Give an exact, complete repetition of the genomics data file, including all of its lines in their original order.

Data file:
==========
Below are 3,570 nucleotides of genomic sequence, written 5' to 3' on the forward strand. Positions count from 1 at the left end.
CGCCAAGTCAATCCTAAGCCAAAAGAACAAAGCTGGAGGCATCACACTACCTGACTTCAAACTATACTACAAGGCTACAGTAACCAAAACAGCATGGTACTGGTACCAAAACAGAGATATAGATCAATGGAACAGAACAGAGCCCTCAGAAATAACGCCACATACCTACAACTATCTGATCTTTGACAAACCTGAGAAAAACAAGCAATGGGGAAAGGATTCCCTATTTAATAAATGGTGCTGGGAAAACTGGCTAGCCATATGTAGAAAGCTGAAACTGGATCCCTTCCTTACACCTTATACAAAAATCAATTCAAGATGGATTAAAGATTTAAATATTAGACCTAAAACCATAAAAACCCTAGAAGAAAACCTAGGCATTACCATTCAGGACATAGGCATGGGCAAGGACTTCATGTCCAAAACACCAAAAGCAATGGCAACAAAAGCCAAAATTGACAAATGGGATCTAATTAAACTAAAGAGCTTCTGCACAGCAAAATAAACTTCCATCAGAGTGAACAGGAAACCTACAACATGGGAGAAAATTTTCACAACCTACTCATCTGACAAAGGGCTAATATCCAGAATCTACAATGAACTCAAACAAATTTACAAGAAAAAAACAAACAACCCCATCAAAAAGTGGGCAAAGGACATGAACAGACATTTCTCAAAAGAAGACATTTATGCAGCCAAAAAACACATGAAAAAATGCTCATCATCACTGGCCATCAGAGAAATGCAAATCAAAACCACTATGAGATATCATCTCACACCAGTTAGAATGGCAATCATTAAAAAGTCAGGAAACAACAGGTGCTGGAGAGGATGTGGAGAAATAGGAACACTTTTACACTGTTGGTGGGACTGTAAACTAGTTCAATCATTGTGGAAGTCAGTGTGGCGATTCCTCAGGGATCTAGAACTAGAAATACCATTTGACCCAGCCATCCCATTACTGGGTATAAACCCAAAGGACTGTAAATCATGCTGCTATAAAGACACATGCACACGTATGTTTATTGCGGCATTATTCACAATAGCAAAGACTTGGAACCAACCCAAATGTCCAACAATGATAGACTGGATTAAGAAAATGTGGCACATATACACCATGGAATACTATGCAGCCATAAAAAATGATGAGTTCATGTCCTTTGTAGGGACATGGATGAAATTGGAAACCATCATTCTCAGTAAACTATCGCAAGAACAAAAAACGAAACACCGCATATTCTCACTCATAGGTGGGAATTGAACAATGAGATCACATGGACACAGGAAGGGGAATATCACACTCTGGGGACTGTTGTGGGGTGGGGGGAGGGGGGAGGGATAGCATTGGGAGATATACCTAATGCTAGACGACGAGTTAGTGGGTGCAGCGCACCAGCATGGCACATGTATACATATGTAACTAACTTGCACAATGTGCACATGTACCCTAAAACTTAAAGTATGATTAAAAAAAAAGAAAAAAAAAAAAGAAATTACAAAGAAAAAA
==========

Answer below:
Below are 3,570 nucleotides of genomic sequence, written 5' to 3' on the forward strand. Positions count from 1 at the left end.
CGCCAAGTCAATCCTAAGCCAAAAGAACAAAGCTGGAGGCATCACACTACCTGACTTCAAACTATACTACAAGGCTACAGTAACCAAAACAGCATGGTACTGGTACCAAAACAGAGATATAGATCAATGGAACAGAACAGAGCCCTCAGAAATAACGCCACATACCTACAACTATCTGATCTTTGACAAACCTGAGAAAAACAAGCAATGGGGAAAGGATTCCCTATTTAATAAATGGTGCTGGGAAAACTGGCTAGCCATATGTAGAAAGCTGAAACTGGATCCCTTCCTTACACCTTATACAAAAATCAATTCAAGATGGATTAAAGATTTAAATATTAGACCTAAAACCATAAAAACCCTAGAAGAAAACCTAGGCATTACCATTCAGGACATAGGCATGGGCAAGGACTTCATGTCCAAAACACCAAAAGCAATGGCAACAAAAGCCAAAATTGACAAATGGGATCTAATTAAACTAAAGAGCTTCTGCACAGCAAAATAAACTTCCATCAGAGTGAACAGGAAACCTACAACATGGGAGAAAATTTTCACAACCTACTCATCTGACAAAGGGCTAATATCCAGAATCTACAATGAACTCAAACAAATTTACAAGAAAAAAACAAACAACCCCATCAAAAAGTGGGCAAAGGACATGAACAGACATTTCTCAAAAGAAGACATTTATGCAGCCAAAAAACACATGAAAAAATGCTCATCATCACTGGCCATCAGAGAAATGCAAATCAAAACCACTATGAGATATCATCTCACACCAGTTAGAATGGCAATCATTAAAAAGTCAGGAAACAACAGGTGCTGGAGAGGATGTGGAGAAATAGGAACACTTTTACACTGTTGGTGGGACTGTAAACTAGTTCAATCATTGTGGAAGTCAGTGTGGCGATTCCTCAGGGATCTAGAACTAGAAATACCATTTGACCCAGCCATCCCATTACTGGGTATAAACCCAAAGGACTGTAAATCATGCTGCTATAAAGACACATGCACACGTATGTTTATTGCGGCATTATTCACAATAGCAAAGACTTGGAACCAACCCAAATGTCCAACAATGATAGACTGGATTAAGAAAATGTGGCACATATACACCATGGAATACTATGCAGCCATAAAAAATGATGAGTTCATGTCCTTTGTAGGGACATGGATGAAATTGGAAACCATCATTCTCAGTAAACTATCGCAAGAACAAAAAACGAAACACCGCATATTCTCACTCATAGGTGGGAATTGAACAATGAGATCACATGGACACAGGAAGGGGAATATCACACTCTGGGGACTGTTGTGGGGTGGGGGGAGGGGGGAGGGATAGCATTGGGAGATATACCTAATGCTAGACGACGAGTTAGTGGGTGCAGCGCACCAGCATGGCACATGTATACATATGTAACTAACTTGCACAATGTGCACATGTACCCTAAAACTTAAAGTATGATTAAAAAAAAAGAAAAAAAAAAAAGAAATTACAAAGAAAAAA